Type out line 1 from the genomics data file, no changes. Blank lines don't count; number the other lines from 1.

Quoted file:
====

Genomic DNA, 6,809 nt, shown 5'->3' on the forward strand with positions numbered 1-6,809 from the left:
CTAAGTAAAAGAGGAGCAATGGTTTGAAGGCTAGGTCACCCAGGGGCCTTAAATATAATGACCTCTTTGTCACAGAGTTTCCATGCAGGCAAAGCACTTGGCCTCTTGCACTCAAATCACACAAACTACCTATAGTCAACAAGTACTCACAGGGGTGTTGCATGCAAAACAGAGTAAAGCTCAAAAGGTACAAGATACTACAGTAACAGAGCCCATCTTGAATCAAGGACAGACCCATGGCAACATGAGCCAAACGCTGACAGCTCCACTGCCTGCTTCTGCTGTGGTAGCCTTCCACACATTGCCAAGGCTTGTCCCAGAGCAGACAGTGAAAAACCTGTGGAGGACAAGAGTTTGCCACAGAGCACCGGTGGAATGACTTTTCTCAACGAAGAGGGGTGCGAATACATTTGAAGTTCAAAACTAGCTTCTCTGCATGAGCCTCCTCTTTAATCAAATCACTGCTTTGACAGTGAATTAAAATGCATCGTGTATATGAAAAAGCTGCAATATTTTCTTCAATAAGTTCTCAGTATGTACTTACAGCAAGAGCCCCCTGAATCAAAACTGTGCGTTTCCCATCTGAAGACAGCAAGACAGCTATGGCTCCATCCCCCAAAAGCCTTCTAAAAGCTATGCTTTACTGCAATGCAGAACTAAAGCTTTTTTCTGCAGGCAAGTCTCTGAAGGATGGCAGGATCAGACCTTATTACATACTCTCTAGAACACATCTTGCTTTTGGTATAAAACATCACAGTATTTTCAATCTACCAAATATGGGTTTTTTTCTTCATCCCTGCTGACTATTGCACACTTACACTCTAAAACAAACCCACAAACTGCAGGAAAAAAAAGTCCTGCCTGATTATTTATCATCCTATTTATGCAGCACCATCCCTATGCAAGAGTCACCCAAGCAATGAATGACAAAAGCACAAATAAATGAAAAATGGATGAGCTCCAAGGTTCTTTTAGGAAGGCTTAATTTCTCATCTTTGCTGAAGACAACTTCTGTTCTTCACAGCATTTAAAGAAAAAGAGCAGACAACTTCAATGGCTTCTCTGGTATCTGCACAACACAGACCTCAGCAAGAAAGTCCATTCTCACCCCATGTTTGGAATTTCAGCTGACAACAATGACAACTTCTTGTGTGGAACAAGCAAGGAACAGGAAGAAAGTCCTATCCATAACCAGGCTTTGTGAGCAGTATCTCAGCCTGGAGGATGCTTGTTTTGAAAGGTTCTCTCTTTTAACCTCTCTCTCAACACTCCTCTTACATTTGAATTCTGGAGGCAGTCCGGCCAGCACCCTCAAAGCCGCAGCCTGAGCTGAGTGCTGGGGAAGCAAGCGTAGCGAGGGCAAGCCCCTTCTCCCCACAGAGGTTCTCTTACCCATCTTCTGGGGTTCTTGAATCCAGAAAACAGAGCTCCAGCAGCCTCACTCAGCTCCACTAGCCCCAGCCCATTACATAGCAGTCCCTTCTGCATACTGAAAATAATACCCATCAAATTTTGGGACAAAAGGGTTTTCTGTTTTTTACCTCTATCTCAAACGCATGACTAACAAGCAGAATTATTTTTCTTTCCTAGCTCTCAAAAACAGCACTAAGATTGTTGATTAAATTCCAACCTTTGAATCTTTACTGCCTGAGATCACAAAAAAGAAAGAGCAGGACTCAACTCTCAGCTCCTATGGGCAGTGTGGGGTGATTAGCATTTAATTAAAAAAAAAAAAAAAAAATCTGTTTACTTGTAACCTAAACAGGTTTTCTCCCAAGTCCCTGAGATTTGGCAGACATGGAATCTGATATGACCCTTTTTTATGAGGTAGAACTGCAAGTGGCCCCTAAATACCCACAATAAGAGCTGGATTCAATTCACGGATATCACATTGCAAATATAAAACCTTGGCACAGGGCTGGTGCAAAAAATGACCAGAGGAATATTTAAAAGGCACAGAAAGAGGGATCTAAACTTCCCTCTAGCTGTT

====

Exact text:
Genomic DNA, 6,809 nt, shown 5'->3' on the forward strand with positions numbered 1-6,809 from the left: